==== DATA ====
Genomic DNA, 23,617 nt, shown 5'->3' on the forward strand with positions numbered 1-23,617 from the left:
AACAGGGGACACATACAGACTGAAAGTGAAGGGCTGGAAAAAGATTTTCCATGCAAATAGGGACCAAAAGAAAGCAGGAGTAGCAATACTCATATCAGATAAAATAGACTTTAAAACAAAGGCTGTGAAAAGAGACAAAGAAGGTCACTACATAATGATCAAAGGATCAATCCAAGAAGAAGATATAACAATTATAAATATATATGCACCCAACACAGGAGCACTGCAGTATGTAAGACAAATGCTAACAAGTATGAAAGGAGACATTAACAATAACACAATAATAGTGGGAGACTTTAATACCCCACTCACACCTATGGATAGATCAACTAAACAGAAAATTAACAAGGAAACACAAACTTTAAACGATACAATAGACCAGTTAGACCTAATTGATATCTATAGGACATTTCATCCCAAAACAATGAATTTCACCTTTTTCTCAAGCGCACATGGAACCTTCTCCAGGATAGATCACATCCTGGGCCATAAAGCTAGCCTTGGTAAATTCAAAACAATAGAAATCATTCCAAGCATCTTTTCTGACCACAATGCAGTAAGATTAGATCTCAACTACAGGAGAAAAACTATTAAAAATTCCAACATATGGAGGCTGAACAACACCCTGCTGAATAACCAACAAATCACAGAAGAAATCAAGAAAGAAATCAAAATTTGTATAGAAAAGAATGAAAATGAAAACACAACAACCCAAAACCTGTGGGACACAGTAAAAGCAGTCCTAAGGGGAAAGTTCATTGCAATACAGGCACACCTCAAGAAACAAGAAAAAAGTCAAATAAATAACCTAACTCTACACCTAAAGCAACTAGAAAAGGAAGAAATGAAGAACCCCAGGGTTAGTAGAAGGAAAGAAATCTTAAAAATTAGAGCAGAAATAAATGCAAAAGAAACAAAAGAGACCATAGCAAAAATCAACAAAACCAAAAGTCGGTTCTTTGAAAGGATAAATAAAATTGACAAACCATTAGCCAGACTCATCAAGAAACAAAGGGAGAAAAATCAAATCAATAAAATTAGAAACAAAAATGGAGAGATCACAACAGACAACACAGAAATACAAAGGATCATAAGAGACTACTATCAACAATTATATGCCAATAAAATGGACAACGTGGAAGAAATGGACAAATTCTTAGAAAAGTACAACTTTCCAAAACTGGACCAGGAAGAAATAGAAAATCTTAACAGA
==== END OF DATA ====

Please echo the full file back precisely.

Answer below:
Genomic DNA, 23,617 nt, shown 5'->3' on the forward strand with positions numbered 1-23,617 from the left:
AACAGGGGACACATACAGACTGAAAGTGAAGGGCTGGAAAAAGATTTTCCATGCAAATAGGGACCAAAAGAAAGCAGGAGTAGCAATACTCATATCAGATAAAATAGACTTTAAAACAAAGGCTGTGAAAAGAGACAAAGAAGGTCACTACATAATGATCAAAGGATCAATCCAAGAAGAAGATATAACAATTATAAATATATATGCACCCAACACAGGAGCACTGCAGTATGTAAGACAAATGCTAACAAGTATGAAAGGAGACATTAACAATAACACAATAATAGTGGGAGACTTTAATACCCCACTCACACCTATGGATAGATCAACTAAACAGAAAATTAACAAGGAAACACAAACTTTAAACGATACAATAGACCAGTTAGACCTAATTGATATCTATAGGACATTTCATCCCAAAACAATGAATTTCACCTTTTTCTCAAGCGCACATGGAACCTTCTCCAGGATAGATCACATCCTGGGCCATAAAGCTAGCCTTGGTAAATTCAAAACAATAGAAATCATTCCAAGCATCTTTTCTGACCACAATGCAGTAAGATTAGATCTCAACTACAGGAGAAAAACTATTAAAAATTCCAACATATGGAGGCTGAACAACACCCTGCTGAATAACCAACAAATCACAGAAGAAATCAAGAAAGAAATCAAAATTTGTATAGAAAAGAATGAAAATGAAAACACAACAACCCAAAACCTGTGGGACACAGTAAAAGCAGTCCTAAGGGGAAAGTTCATTGCAATACAGGCACACCTCAAGAAACAAGAAAAAAGTCAAATAAATAACCTAACTCTACACCTAAAGCAACTAGAAAAGGAAGAAATGAAGAACCCCAGGGTTAGTAGAAGGAAAGAAATCTTAAAAATTAGAGCAGAAATAAATGCAAAAGAAACAAAAGAGACCATAGCAAAAATCAACAAAACCAAAAGTCGGTTCTTTGAAAGGATAAATAAAATTGACAAACCATTAGCCAGACTCATCAAGAAACAAAGGGAGAAAAATCAAATCAATAAAATTAGAAACAAAAATGGAGAGATCACAACAGACAACACAGAAATACAAAGGATCATAAGAGACTACTATCAACAATTATATGCCAATAAAATGGACAACGTGGAAGAAATGGACAAATTCTTAGAAAAGTACAACTTTCCAAAACTGGACCAGGAAGAAATAGAAAATCTTAACAGA